Ah like a nagging child repeatedly asking are we there yet or can I please, go on can I please, metalcore resolutely remains a force within metal and like said nagging child we might want it to shut up or go away but it resolutely will not. Germany’s Out Of Decay have joined the pesky stakes with their debut album which offers nothing new in metalcore though their tunes are tempered with some proper heaviness courtesy of melodic death metal. I actually thought the intro piece was quite nice and set the scene for the album which possesses dual vocals, obviously, on “Awakening Of A New Era”. There’s plenty of two-step riffing alongside the breakdowns which the band uses well and not just for the sake of it.
The choruses on metalcore albums tend to be gang chanted one liner macho bursts for the crowd to sing along to thereby pretending to be hard. Riffing wise this is pretty close to old Gothenburg Swedeath in terms of the melodies not brutality as occasionally the band hints at Malefice like material on “Society Of Death” but generally the reference points are BFMV, AILD and possibly KSE and if you don’t know who those initials belong to then do a bit of research. The clean vocal style is fine and makes the tunes fitting for a modern so-called metal market where image and haircut style are the currency and the staples for getting onto so called rock and metal video channels.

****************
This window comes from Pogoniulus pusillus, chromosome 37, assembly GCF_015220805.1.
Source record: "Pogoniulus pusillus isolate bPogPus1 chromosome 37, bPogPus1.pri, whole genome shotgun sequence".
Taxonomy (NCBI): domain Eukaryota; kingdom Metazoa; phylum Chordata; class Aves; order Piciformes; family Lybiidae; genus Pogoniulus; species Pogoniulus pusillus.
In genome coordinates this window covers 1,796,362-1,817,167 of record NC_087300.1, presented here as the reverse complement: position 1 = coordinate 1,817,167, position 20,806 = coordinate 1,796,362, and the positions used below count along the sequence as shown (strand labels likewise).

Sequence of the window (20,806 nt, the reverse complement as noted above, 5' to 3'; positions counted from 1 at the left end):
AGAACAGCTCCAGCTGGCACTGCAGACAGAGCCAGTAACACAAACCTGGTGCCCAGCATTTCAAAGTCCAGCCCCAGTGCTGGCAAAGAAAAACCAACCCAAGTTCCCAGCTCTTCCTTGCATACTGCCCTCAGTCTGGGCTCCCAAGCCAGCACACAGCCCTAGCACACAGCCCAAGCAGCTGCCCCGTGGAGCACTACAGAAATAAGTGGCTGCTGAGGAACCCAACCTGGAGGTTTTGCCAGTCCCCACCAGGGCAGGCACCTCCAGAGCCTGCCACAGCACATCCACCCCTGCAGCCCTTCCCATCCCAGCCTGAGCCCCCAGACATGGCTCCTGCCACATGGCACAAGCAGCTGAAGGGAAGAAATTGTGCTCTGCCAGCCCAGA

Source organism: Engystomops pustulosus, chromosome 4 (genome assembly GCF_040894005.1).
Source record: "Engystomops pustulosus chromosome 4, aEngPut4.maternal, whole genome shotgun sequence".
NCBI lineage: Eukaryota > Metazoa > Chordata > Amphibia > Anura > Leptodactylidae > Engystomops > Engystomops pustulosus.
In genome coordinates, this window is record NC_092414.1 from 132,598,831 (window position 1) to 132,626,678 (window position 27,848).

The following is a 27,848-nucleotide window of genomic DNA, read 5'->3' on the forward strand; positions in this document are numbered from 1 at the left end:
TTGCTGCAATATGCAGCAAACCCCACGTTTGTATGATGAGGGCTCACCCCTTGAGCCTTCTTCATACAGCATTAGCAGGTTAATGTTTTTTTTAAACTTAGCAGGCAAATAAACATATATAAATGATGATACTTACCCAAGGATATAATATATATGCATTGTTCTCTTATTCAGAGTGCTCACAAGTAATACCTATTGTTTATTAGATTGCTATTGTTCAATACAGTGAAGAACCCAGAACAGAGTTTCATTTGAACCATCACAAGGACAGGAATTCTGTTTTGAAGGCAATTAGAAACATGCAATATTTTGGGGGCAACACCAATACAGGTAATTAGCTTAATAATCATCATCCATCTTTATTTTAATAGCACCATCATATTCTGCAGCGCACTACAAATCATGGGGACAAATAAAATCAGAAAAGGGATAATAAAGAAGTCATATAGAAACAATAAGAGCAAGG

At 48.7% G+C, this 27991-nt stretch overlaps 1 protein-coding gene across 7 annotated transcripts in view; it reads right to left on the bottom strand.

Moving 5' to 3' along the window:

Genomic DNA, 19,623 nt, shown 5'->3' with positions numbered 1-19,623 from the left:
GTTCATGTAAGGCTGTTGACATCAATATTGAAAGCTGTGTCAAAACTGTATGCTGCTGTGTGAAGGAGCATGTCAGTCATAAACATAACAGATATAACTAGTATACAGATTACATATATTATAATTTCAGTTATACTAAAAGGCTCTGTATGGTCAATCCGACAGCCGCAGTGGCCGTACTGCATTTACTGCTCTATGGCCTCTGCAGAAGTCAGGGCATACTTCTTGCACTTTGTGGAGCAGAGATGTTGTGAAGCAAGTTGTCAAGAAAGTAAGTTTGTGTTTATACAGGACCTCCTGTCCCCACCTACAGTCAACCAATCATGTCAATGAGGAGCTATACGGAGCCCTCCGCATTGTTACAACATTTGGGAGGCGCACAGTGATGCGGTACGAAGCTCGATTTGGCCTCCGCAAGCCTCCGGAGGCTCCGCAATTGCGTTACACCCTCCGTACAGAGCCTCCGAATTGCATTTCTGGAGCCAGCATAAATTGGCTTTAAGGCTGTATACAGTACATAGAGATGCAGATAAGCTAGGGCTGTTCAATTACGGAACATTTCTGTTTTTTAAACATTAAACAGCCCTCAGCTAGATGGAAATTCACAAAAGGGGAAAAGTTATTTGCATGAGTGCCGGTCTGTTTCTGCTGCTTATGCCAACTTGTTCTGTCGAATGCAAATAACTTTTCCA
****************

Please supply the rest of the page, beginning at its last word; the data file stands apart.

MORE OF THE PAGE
I did think the deep vocals were over done, trying too hard to be honest and even some of the slower cleaner ones too. A lot of the songs use plenty of Maiden like guitar hooks which isn’t surprising given that said band was probably the first real metal band these acts listened to in all likeliness. This occurs with regularity but more so on “Voices”. The heaviness ups a notch on “Revenge” and works fine but isn’t really metal as we all define it, its pop pseudometal for those wanting to be different at school but are too afraid of saying they like someone such as Saxon for fear of being compared to their dad or Deicide for being a called a homicidal nutter and subsequently ostracised with permanence from their ‘scene’.
The most horrid song was “Perfect Memory” coming across as a love song and extremely cheesy it made me physically wince and nauseous. Thankfully the tune is forgotten when the heaviness of “Dissipated Life” enters though once again tempered with clean vocals as by now I have had enough of the falsity of it all.
(6/10 Martin Harris)